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Undisclosed Encumbrances, Seller Beware!

Undisclosed Encumbrances, Seller Beware!

You may have heard the Latin phrase – caveat emptor – “Buyer Beware”, but when does “Seller Beware” become relevant?

As a seller you must disclose in the Contract all title encumbrances which will remain after settlement, and you must be in a position at settlement to hand over a title free from undisclosed encumbrances to the buyer.   The importance of disclosing encumbrances can’t be overstated.  Failure to disclose unregistered title encumbrances may entitle a buyer to terminate the contract up until settlement, due to the defect in title if an encumbrance is discovered that wasn’t divulged, even if the contract has become unconditional. The buyer may also recover damages, including costs.

Encumbrances don’t always appear on a title search and may not be apparent without diligent searches. Encumbrances are defined in the Contract as “including unregistered and statutory encumbrances” and come in many shapes and forms. They can benefit the land, they can burden the land, can be registered and unregistered. They can be granted through statute or by written agreement.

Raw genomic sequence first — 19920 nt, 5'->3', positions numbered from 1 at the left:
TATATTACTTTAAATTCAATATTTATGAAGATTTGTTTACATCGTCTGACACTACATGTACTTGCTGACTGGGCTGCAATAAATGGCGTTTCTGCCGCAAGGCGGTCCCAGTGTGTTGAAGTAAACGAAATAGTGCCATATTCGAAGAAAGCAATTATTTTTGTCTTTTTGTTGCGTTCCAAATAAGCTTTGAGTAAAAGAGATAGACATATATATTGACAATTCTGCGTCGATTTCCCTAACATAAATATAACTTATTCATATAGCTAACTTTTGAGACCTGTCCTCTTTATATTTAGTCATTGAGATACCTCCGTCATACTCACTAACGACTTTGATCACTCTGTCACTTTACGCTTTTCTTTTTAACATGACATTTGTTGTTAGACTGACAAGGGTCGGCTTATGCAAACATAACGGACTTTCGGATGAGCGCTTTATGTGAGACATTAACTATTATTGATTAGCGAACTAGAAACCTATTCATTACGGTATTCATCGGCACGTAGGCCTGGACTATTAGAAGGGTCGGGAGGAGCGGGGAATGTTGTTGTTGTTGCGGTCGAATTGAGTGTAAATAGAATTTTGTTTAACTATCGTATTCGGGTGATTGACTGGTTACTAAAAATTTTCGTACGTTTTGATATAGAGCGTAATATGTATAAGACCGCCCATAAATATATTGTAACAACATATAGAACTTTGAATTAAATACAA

The most common example of an unregistered title encumbrance is an easement granted by statute to certain suppliers of services for infrastructure required for the maintenance of a home, such as water, electricity, stormwater, internet & telecommunication cabling. Providers such as the local Council, energy companies and telecommunications companies are conferred a right under statute to build and maintain services under or over the land.

As a Seller, how do you avoid making this possibly fatal mistake, leaving yourself open to potential unwanted ramifications when selling your property?  One way is by undertaking a free Dial Before You Dig search for information on the location of underground infrastructure to ensure that you have a comprehensive knowledge and understanding of what services are located on your land which would be the subject of a statutory easement.

In order to best protect your interests as a seller and avoid the effects of non-disclosure, we recommend that all sellers seek advice before entering into a contract.